• What words would you use to describe the flavor of each snack plate? 
    • Which snack plate’s flavors did you like the best? Why did you prefer that one? 
  • Creativity (rate from 1 to 5)
    • Which snack plate included the most unexpected or unusual ingredients? What surprised you about it? 

Before revealing their scores, ask tasters to describe the appearance and flavor of each snack plate. You might crown an overall Make It Your Way Challenge champion (highest total score) and also give out awards for “Most Creative,” “Best Flavor,” and “Best Presentation.”


Mini Muffin Tin Doughnut Holes

Make a weekend breakfast extra-special with doughnut holes—they’re also a perfect collaborative baking project for the whole family. After they’re baked, kids can brush each doughnut hole with melted butter and roll them in cinnamon and sugar for a deliciously sweet coating. 

What You’ll Need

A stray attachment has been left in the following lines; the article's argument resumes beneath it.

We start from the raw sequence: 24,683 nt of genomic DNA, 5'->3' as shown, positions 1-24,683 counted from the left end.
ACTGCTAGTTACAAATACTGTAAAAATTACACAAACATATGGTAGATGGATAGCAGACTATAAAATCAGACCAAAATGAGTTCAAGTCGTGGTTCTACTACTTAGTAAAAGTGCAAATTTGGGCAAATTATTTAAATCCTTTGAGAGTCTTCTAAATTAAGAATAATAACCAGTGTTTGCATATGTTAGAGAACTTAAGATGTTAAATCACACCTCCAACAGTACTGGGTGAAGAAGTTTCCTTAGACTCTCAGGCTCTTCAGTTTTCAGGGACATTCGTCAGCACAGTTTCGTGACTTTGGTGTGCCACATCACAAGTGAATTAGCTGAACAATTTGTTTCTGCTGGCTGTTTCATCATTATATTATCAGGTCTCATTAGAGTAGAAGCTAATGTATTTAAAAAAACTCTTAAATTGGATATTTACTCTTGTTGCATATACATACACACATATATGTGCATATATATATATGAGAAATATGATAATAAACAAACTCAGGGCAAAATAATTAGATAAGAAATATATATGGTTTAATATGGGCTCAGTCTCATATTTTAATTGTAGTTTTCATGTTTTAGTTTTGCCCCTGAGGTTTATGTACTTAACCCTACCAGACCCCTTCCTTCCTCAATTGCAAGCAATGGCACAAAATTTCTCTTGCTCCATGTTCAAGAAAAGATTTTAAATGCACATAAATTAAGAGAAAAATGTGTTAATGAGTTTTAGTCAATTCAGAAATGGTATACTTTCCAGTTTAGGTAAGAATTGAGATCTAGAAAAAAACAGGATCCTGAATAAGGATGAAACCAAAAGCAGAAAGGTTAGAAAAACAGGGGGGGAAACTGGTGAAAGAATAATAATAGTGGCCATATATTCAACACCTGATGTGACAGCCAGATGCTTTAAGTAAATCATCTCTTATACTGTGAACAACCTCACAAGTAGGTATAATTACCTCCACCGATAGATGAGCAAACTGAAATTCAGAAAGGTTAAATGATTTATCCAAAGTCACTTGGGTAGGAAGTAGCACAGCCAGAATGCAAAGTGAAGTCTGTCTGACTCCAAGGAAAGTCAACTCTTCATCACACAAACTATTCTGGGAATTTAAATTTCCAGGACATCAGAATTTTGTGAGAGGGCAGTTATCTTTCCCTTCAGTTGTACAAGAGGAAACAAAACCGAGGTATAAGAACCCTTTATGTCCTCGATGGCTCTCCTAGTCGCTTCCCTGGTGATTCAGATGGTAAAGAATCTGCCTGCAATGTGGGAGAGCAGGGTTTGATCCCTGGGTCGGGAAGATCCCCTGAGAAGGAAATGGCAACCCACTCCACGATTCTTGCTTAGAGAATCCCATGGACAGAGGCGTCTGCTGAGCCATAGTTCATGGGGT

For the Doughnuts
Vegetable oil spray
1⅓ cups (6⅔ ounces) all-­purpose flour
2 tablespoons cornstarch
1½ teaspoons baking powder
½ teaspoon salt
¼ teaspoon ground nutmeg
½ cup (3½ ounces) sugar
½ cup (4 ounces) buttermilk
4 tablespoons unsalted butter, melted
1 large egg plus 1 large yolk

For the Topping
4 tablespoons unsalted butter
1 teaspoon ground cinnamon
½ cup (3½ ounces) sugar

Learning Moment

Science (Food Science):
While the doughnut holes are baking, challenge kids to some food trivia involving the ingredients in this recipe. 

  1. What is buttermilk?
    (A) A mixture of melted butter and whole milk
    (B) The liquid left behind from churning butter
    (C) Watered-down heavy cream

  2. What is nutmeg made from?
    (A) The seed of a tree
    (B) The root of a plant
    (C) The berry of a bush

  3. What is cinnamon made from?
    (A) Sticks that fall from a tree
    (B) An underground plant
    (C) The bark of a tree